Berger said he developed the Ortho-Tag concept because patients who had received orthopaedic implants often knew little about the type of device they had received, the company that manufactured it or even the surgeon who had performed the procedure.

“Other than written records, the only way to learn about a device once it’s implanted is through an X-ray. But even that does not provide such details as size, model number or manufacturer, or health information about the patient that is directly related to the implant’s performance,” Berger said.

“For a physician to provide follow-up care, it’s important to know the exact device a patient has, and there are several different models, shapes and sizes of devices for use in knees, hips, feet, the spine and other parts of the skeleton. With Ortho-Tag, a doctor only has to scan a chip to see all that information.”

In addition, said Mickle, defective implants typically are recalled by serial number, crucial information that usually is kept on written records where the original surgery took place. Ortho-Tag could be used to identify a suspect implant quickly and easily.

“There are a lot of different devices manufactured by a lot of different companies and implanted at a lot of different hospitals by a lot of different surgeons,” Mickle said. “There has to be accountability for objects implanted in the body, and we hope that this technology will finally make orthopaedic devices much easier to monitor and, thus, safer for patients.”

Vaccine access affects flu spread

Pitt researchers say that giving wealthier counties greater access to influenza vaccine than poorer counties could worsen a flu epidemic because poor areas have fairly high population densities with higher levels of interaction among households and communities, enabling the infection to spread faster.

The study, published in the June issue of Health Affairs, used a detailed computer simulation of the Washington, D.C., metropolitan area and found that limiting or delaying the vaccination of residents in poorer counties could raise the total number of influenza infections.

Moreover, inequitable access to vaccinations increased the number of new infections during the peak of an epidemic in both poor and wealthier counties — even though the wealthier counties had received more timely and abundant vaccine access.

The study’s lead author, Bruce Y. Lee, a faculty member in medicine, epidemiology and biomedical informatics, said, “When vaccines are in short supply, distributing them quickly and equitably among populations and localities can be a difficult challenge. However, policymakers across the country, in poor and wealthy areas alike, have an incentive to ensure that poorer residents have equal access to vaccines.”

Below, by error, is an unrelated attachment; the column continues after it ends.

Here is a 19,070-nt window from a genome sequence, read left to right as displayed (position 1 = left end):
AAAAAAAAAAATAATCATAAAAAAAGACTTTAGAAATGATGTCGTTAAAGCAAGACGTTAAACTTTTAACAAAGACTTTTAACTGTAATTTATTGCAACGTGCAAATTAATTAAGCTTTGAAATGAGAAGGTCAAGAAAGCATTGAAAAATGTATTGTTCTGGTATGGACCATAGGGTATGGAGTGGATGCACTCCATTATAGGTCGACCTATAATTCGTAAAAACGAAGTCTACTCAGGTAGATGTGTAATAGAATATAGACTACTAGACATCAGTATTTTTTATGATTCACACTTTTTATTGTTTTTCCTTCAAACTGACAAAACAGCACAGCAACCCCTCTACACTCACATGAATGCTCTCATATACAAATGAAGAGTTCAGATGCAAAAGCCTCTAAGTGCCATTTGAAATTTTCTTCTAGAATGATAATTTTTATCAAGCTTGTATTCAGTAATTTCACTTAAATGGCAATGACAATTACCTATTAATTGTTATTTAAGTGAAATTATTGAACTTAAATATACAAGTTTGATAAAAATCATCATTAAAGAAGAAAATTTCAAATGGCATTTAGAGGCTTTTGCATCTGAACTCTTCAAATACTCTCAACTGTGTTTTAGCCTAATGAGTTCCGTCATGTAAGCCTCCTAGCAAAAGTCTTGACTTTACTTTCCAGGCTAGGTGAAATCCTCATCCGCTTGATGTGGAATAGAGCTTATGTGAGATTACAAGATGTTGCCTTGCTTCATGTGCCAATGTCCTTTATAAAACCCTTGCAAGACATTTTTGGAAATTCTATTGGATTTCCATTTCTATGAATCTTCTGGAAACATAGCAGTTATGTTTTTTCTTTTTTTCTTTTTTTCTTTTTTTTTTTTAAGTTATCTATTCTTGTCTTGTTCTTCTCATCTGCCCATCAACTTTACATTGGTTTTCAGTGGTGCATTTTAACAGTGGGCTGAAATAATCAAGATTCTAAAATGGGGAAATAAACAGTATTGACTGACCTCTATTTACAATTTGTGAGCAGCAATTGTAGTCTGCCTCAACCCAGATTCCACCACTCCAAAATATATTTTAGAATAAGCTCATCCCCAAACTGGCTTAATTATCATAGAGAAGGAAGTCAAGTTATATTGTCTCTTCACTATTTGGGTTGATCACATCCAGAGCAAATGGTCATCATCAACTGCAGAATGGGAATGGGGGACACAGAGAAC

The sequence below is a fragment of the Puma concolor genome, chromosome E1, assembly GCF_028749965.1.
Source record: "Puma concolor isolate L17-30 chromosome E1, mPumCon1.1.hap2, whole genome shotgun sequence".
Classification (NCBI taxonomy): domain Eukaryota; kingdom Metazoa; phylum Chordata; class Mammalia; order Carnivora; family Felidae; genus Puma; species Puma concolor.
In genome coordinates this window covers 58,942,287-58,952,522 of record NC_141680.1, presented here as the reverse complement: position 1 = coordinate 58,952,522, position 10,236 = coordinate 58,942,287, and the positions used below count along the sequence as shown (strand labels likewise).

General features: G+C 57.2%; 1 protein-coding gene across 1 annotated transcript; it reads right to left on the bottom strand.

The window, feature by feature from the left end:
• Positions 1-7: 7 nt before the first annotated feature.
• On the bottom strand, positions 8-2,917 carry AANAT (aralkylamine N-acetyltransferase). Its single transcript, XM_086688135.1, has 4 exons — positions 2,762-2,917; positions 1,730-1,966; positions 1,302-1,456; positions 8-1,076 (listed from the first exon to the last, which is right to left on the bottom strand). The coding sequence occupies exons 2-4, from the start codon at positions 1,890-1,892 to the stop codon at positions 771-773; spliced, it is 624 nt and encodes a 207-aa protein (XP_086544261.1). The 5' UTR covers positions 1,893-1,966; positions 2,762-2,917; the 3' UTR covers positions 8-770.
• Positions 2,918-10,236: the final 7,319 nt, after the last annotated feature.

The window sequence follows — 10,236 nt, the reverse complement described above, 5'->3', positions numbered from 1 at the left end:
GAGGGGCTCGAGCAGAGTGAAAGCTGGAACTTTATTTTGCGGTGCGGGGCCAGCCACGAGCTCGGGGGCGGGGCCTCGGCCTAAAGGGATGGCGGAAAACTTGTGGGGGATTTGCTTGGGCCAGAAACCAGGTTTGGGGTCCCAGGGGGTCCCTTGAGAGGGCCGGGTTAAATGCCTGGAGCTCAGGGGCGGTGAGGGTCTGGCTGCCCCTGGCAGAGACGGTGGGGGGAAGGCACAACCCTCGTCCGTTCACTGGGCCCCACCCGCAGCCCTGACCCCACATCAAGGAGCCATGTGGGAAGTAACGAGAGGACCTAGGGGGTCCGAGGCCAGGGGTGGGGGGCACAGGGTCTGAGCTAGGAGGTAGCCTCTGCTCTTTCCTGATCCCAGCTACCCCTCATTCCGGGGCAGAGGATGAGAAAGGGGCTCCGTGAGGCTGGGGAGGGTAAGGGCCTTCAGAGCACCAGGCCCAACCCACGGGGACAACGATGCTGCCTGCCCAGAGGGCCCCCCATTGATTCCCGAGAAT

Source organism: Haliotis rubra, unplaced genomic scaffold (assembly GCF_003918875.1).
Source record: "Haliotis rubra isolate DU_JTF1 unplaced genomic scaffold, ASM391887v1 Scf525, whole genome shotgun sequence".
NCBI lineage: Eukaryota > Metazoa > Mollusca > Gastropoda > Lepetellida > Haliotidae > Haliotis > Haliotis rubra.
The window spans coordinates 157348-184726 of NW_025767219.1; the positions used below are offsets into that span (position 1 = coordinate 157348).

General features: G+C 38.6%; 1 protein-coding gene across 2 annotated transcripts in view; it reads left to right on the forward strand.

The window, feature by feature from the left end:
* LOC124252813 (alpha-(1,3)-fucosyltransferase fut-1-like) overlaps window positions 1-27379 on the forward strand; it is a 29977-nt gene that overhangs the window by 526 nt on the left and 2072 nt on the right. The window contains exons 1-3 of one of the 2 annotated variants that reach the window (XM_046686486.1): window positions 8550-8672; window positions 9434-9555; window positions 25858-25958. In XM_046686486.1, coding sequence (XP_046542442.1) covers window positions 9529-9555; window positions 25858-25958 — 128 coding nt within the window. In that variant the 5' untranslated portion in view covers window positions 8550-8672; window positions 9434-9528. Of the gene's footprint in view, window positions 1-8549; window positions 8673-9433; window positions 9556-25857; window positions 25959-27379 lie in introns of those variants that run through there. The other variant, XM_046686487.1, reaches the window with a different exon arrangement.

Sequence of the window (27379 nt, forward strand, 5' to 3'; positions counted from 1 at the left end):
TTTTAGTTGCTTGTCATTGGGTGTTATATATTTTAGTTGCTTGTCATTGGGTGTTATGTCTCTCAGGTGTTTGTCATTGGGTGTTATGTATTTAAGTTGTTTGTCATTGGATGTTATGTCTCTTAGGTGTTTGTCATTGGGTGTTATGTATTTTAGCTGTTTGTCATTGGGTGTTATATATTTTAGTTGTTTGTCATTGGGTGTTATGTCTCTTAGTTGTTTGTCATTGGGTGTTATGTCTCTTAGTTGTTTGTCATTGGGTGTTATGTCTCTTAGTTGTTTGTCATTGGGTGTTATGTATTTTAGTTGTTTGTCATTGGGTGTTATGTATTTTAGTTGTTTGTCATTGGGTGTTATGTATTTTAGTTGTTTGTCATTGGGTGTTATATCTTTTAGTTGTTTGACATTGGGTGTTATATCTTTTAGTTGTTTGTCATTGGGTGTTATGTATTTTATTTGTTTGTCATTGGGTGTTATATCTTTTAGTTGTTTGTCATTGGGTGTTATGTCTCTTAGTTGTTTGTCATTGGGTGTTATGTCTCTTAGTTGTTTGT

Lee is the applied modeling project principal investigator for the Models of Infectious Disease Agent Study (MIDAS) National Center of Excellence.

He and his co-authors developed the flu vaccination model while working with the Department of Health and Human Services during the 2009 H1N1 pandemic. The team studied how the course of the pandemic might have been affected by vaccinating residents of various counties at different rates and times.

Computer simulation modeling suggested that equitable vaccination could reduce an epidemic’s severity because poorer counties tend to have high-density populations and more people considered higher risk — such as children — per household, resulting in more interactions. This leads to increased transmission of influenza and greater risk for poorer influenza outcomes, the study found.

Even with the best intentions, inadequate infrastructure, geographical or socioeconomic barriers or cultural differences can lead to inequitable access to vaccines, Lee said.

Research has shown that poorer people may have less access to medical care, including vaccination, than wealthier people.

The study was supported by the National Institute of General Medical Sciences and the Vaccine Modeling Initiative, funded by the Bill & Melinda Gates Foundation.

Pitt co-authors included Shawn T. Brown and John J. Grefenstette of biostatistics; Rachel R. Bailey, Sarah M. McGlone and Shanta M. Zimmer of medicine; Richard K. Zimmerman of family medicine; Margaret Ann Potter of health policy and management, and MIDAS center head Donald S. Burke, dean of the Graduate School of Public Health.

MIDAS was initiated by the National Institute of General Medical Sciences to investigate novel computational and mathematical models of existing and emerging infectious diseases. In 2009, the University was designated a MIDAS National Center of Excellence, leading a collaborative network of scientists in the development and use of computational models that will prepare the nation to respond to outbreaks of infectious diseases, such as the H1N1 swine flu. The MIDAS research agenda includes the development of computational tools for the analysis of the dynamics of emergent diseases and for the predictive evaluation of the effectiveness of proposed intervention strategies.

Prof receives DoE early career funding